An oil cleanser may have the same sebum-balancing benefits for combination skin as it does for oily skin. I have found it to be very helpful with this, and prefer an oil cleanser over a water-based cleanser. I have not found that over hydrating ever aggravates my skin.

Milk cleansers can also be quite effective with combination skin, as the healthy fats can improve the imbalances in hydration across your face.

Dry Skin

Those with dry skin will likely have a dull looking complexion, accompanied by scaling and tightness.

People with dry skin can also benefit from oil cleaning as hydrating substances like jojoba or argan oils are naturally found in many oil cleaners. By gently removing excess dirt and make-up while still nourishing your skin, these gentle formulas help to bring out the best in a dry complexion.

Water-based cleansers are also effective with dry skin, but require further moisturizing with creams or oils. It’s really a matter of preference with dry skin.

Whether your skin type tends towards one of these three categories or you live somewhere in between them all, understanding your needs is key for successful skincare practices.

Other Factors to Consider with Oil vs Water Cleansing

When it comes to your skin, the debate between oil cleansing versus water cleansing is a passionate one. While an oil based cleanser is a great choice for deeper cleansing, many people with acne prone skin worry that excess oil will clog their pores, causing more breakouts.

On the flip side, using just water can be too gentle and not provide enough nourishment to keep your face looking young and hydrated.

Acne can be caused by several factors, often an imbalance, either in the microbiome of our skin or hormones. A cleanser alone will not treat your acne, and there is not a one-size-fits all approach, so it’s best to talk to your dermatologist and treat the cause.

Alternatively, if you have sensitive skin, rosacea, allergies, or have experienced skin reactions to various products in the past, the ingredients in the product are often more important than the base being oil vs water.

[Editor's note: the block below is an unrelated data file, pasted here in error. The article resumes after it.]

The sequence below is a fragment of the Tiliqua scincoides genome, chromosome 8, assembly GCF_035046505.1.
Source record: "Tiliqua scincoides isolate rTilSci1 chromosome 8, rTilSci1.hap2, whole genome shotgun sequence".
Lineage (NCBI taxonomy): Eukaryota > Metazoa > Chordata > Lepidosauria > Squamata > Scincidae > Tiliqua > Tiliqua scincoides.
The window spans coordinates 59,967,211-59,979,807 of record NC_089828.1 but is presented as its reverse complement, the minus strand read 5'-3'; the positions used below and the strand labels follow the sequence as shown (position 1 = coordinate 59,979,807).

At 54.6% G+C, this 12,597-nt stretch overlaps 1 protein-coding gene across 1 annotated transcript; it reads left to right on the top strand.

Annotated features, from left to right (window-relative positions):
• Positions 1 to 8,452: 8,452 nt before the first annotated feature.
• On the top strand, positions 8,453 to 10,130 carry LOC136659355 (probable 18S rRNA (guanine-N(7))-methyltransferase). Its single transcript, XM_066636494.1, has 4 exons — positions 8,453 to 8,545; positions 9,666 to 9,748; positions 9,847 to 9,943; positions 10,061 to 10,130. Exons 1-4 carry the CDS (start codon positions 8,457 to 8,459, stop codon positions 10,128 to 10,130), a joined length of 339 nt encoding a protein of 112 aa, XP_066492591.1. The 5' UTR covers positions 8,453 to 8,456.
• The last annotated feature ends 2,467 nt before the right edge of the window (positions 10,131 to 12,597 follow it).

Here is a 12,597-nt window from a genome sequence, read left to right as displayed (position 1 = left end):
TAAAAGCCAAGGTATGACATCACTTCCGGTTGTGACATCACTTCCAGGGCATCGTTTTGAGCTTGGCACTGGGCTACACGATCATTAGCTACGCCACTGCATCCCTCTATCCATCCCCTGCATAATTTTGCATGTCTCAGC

Are you sensitive to fragrance? Strong oils or synthetic fragrance in micellar water can both be hazardous. Even very gentle foaming washes can be aggravating with trigger ingredients.

Don’t be scared to try something new, but you know your skin best! Just know that it can take time for your skin to adjust to a new cleansing method, so trying it once might not be very scientific. If you have African American skin, check out the best cleansers for common skin concerns.

Tips for using an oil cleanser or micellar water effectively

Using a cleansing oil and micellar water are two of the best ways to achieve clean, healthy looking skin. Both are gentle, so even those with sensitive skin can benefit from these cleansing methods.

When using an oil cleanser, start by removing all makeup by applying a thin layer over your face. Follow this up by massaging the cleanser into your skin in circular motions and then wipe it off with a warm washcloth or towel.

To wash your face with micellar water, apply the water all over the face using a cotton pad or ball to remove dirt and other impurities. Allow it to sit on the skin for a minute, then rinse off with cool (not cold) water. Following these steps will ensure that your skin gets all the benefits of both an oil cleanser and micellar water!

Some people swear by the double cleanse method – using an oil based cleanser to remove makeup and clogged pores, rinsing, then washing again with a water based cleanser. While double cleansing isn’t a necessary step for most, some don’t like the feeling of oil products left on their face.

Which Will You Choose?

If you’re still on the fence about which cleanser is right for your face – oils or waters – consider this: oil-based cleansers can help any skin type, whether that’s by adding moisture to a dry face or helping to balance sebum production in oily or combination skin.

If you’re not sure where to start, our skincare guide can help point you in the right direction based on what ingredients work well for different skin types.